Letters

Letters 04-14-14

Benishek Inching

Regarding “Benishek No Environmentalist” I agree with Mr. Powell’s letter to the editor/ opinion of Congressman Dan Benishek’s poor environmental record and his penchant for putting corporate interests ahead of his constituents’...

Climate Change Warning

Currently there are three assaults on climate change. The first is on the integrity of the scientists who support human activity in climate change. Second is that humans are not capable of affecting the climate...

Fed Up About Roads

It has gotten to the point where I cringe when I have to drive around this area. There are areas in Traverse City that look like a war zone. When you have to spend more time viewing potholes instead on concentrating on the road, accidents are bound to happen...

Don’t Blame the IRS

I have not heard much about the reason for the IRS getting itself entangled with the scrutiny of certain conservative 501(c) groups (not for profit) seeking tax exemption. Groups seeking tax relief must be organizations that are operated “primarily for the purpose of bringing about civic betterment and social improvements.”


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Manchester Orchestra , Cold, Alkaline Trio, Separation

Kristi Kates - July 25th, 2011
Manchester Orchestra - Simple Math - Columbia
Opening with a direct message to fans “Dear everybody/that has paid to see my band…,” Manchester Orchestra’s latest carefully places some more delicate instrumentals - specifically strings - on top of their stacks of heavy, dense guitars, a definite plus for the album’s overall sound and presence. “Mighty” is perhaps the best example of this musical juxtaposition, as is the even catchier “Pensacola” and the title track. Both guitars and violins quiet to complement each other well on “Leave It Alone,” while “Apprehension” shifts the focus to the track’s percussion, with strongly personal lyrics throughout the set.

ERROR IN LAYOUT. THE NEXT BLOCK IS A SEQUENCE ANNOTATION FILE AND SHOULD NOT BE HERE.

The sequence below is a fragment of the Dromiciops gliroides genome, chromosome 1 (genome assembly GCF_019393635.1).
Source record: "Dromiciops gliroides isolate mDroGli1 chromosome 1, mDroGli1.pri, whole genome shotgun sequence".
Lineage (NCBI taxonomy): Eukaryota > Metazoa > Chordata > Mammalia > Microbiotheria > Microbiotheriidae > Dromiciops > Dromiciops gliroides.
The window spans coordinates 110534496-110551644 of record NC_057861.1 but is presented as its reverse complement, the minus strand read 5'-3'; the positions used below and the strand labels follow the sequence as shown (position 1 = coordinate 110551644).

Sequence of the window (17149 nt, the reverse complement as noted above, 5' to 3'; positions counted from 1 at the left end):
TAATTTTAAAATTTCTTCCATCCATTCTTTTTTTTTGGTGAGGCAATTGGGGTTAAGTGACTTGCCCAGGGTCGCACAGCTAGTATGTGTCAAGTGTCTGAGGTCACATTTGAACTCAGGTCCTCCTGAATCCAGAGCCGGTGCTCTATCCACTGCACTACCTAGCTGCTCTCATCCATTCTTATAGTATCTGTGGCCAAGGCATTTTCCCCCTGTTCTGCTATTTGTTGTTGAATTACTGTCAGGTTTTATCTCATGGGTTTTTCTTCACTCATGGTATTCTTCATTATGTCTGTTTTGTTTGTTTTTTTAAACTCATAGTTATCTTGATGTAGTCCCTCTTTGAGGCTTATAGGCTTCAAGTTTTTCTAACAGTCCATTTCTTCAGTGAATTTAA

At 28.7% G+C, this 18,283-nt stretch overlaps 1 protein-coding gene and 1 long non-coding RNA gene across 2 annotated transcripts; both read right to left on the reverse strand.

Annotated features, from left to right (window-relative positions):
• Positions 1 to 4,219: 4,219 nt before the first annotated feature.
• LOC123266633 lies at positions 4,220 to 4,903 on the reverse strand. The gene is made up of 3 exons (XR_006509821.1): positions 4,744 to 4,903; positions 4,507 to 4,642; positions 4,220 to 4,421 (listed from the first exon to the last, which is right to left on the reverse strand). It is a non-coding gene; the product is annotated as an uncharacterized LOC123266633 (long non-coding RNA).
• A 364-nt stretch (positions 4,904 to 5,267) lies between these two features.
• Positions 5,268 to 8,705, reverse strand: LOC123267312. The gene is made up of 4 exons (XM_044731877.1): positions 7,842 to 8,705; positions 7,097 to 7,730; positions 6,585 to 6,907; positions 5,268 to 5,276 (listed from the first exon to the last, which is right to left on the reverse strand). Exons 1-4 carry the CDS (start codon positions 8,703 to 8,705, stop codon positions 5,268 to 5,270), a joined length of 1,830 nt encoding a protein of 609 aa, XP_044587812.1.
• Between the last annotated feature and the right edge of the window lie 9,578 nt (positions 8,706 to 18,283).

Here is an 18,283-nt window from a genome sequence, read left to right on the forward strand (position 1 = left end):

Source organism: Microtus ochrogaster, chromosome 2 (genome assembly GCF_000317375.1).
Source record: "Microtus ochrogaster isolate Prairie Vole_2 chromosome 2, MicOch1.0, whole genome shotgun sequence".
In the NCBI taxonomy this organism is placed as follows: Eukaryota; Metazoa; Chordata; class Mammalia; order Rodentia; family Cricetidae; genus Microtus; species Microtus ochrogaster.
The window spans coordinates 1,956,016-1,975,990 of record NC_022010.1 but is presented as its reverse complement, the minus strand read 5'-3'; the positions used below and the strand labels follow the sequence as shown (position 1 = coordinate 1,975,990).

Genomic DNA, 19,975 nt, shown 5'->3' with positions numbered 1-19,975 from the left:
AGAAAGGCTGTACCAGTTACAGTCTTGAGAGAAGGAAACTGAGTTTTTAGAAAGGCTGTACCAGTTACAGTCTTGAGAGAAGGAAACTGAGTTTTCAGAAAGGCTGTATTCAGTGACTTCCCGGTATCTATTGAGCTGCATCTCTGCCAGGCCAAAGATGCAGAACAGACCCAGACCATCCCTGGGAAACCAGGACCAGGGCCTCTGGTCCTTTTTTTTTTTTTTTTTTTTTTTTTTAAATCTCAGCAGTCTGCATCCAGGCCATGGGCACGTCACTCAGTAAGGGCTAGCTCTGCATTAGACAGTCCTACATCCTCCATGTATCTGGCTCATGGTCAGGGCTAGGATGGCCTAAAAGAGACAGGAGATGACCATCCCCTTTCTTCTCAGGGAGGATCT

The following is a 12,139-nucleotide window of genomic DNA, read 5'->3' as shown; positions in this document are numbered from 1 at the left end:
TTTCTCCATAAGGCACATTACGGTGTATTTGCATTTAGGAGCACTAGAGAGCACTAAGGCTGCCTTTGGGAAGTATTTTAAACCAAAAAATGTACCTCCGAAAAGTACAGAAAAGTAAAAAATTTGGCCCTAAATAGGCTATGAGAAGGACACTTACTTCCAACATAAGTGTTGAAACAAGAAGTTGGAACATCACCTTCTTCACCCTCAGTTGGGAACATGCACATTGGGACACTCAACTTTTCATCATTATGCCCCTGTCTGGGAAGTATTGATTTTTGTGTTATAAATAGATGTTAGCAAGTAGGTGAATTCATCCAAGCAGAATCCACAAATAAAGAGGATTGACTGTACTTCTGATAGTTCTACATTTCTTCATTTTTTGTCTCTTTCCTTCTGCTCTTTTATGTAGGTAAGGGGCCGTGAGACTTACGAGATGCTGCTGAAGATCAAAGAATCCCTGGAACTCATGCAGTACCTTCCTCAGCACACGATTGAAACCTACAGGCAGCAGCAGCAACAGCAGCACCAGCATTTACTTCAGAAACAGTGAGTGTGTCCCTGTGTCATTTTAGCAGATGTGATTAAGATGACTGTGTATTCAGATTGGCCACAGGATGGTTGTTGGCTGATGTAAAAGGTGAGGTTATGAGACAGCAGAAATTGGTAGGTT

Cold - Superfiction - Eleven Seven Music
Heavy alt-rock and carefully-crafted storytelling might seem like an unusual combination, but it’s one of the best descriptions of Cold’s latest album. Frontman Cold (aka Scooter Ward) helms his bandmates well throughout this set, which presents dark instrumentals, distressed guitars, and weighty beats together with a wide range of poetically-executed tales. “The Ballad of Nameless” adds pensive piano to this mix, while “Wicked World” amps up the distortion on the guitars, even as the vocals take the “pretty” route; “Flight of the Superstar” sets the stage for “… Nameless” to sweep in and wrap the set up perfectly.




Alkaline Trio - Damnesia - Epitaph
The Trio decided to celebrate their 15th anniversary as a band with this collection, which serves as a best-of collection of their works over the past 15 years, a showcase for three new songs, and a way for the band to have a little fun revamping some of their older songs as unplugged/acoustic numbers. The acoustic guitars add depth and focus to the band’s “Mercy Me” and “Calling All Skeletons,” and new acoustic-based track “I Remember a Rooftop” is a pretty musing by lovelorn Dan Andriano. Elsewhere, acoustic pianos are added in to “The American Scream” and “This Could Be Love.” It’s a varied set and an enjoyable listen for fans.


Separation - Balance and Composure - No Sleep Records
Take a less-funky, earlier Chili Peppers, throw in a little Cursive and Brand New, and you’ve got Separation’s under-the-radar alt-post-hardcore sound. Got that? “Void” begins the album’s tracklisting with unadorned guitars, but things get a lot more punk fairly quickly; lead single “Quake” harkens back to the mid-’90s with its up-n-down arrangement, “More To Me” deposits several layers of vocals, one on top of the next; and “Patience,” despite the title, sees the band getting more aggressive. There are some slower-tempo moments here worth hearing, as well, namely “Progress, Progress” and the midtempo “Stone Hands.”


 
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